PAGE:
How to Cope with Stress
Intermittent stress primes the brain for performance. A 2013 study at the University of California, Berkeley, uncovered benefits of stress, such as pushing the brain to an optimal level of alertness with improved behavioral and cognitive performance. This short-lived stress is like a cup of coffee: It jolts the brain into critical action.
But chronic stress—anxious, never-ending worry—increases the risk of heart disease, obesity and depression. It also, ultimately, has the opposite effect of brief moments of stress by decreasing cognitive performance.
Fortunately, unless the house is on fire, most stress is self-inflicted and exists only in our minds, which means we can control it. Try these three simple techniques to let go of stress:
1. Focus on the present
Any thought that begins with the words “what if…” sends your mind directly into the past or the future, both of which can create anxiety. Speculating about what could have happened differently in the past or what could happen in the future is rarely productive. If you don’t need to go there, don’t. You’ll feel much calmer.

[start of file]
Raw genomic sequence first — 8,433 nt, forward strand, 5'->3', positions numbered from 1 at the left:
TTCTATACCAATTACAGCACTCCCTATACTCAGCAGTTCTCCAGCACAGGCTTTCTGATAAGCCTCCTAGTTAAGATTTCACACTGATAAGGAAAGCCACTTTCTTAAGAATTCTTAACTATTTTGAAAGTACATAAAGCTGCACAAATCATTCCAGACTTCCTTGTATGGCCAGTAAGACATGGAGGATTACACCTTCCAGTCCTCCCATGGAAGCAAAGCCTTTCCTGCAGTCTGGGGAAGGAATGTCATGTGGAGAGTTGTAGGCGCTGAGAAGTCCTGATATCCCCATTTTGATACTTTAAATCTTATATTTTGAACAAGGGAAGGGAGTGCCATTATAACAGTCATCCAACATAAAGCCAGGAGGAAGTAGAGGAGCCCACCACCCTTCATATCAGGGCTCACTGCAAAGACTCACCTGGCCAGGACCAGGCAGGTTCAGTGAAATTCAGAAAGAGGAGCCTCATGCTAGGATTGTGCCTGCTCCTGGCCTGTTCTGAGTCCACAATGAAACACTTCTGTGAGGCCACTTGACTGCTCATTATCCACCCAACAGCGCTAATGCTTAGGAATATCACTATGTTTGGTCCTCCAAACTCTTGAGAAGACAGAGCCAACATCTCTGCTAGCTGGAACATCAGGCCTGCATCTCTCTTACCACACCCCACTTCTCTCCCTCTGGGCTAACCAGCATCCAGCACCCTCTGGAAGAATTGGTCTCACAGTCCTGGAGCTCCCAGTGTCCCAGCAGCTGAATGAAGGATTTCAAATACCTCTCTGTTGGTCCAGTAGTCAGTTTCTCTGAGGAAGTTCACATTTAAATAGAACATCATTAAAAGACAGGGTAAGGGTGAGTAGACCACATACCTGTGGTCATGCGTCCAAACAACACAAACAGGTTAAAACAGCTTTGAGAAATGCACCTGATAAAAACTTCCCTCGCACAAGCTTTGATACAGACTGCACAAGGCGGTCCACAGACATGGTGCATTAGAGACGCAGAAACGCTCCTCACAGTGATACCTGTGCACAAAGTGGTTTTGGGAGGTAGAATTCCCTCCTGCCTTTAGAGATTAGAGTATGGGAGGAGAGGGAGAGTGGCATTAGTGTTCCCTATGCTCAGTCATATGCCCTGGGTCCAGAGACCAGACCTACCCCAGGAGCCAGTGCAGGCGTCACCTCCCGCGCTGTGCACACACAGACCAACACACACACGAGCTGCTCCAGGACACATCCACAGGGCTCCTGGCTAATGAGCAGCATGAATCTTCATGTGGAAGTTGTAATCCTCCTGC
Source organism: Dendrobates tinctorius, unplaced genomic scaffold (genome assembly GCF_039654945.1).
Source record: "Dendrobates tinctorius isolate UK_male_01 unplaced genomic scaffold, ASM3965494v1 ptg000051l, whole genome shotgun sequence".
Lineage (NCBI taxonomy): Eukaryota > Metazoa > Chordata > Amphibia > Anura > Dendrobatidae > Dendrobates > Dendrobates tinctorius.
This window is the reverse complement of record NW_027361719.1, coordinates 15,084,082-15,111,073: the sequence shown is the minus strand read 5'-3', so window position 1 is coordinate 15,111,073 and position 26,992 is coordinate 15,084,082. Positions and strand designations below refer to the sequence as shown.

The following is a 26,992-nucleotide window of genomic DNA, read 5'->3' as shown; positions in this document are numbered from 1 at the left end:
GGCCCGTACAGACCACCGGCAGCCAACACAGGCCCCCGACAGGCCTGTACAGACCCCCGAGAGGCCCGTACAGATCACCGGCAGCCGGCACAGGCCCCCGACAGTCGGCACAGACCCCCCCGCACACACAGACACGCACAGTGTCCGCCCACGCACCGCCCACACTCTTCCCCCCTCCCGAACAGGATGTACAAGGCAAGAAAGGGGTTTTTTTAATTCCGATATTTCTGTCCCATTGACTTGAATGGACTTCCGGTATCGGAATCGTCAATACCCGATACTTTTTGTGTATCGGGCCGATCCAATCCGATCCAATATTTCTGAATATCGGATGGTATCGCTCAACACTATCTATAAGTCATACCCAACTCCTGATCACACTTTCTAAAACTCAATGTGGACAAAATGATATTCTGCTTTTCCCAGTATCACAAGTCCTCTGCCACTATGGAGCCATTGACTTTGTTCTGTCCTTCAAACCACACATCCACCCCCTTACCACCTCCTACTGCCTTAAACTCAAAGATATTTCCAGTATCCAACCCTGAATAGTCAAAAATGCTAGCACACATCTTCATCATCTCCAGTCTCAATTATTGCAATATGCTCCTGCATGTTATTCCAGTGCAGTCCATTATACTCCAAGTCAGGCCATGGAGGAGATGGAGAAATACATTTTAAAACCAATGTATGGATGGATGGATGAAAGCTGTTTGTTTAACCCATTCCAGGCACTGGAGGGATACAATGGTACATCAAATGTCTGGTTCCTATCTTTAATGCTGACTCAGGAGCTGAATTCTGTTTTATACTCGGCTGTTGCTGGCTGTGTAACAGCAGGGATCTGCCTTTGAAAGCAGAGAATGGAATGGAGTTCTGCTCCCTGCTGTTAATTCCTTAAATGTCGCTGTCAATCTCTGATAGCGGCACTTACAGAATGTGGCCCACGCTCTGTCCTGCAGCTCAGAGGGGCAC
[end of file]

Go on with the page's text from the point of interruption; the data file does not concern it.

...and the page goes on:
By appreciating what you have, you can swap stress for increased happiness. Gratitude is known to reduce stress hormones, including cortisol , which is associated with depression. In this video, SoulPancake shows how a simple gratitude experiment led to happiness for the participants.
Take a few minutes, or even seconds, to breathe deeply and focus on each breath. If your mind strays toward stressful issues, just return your focus to your breath. Repeat. Repeat. Repeat. If you struggle, try counting each breath until you reach 25. And then start over.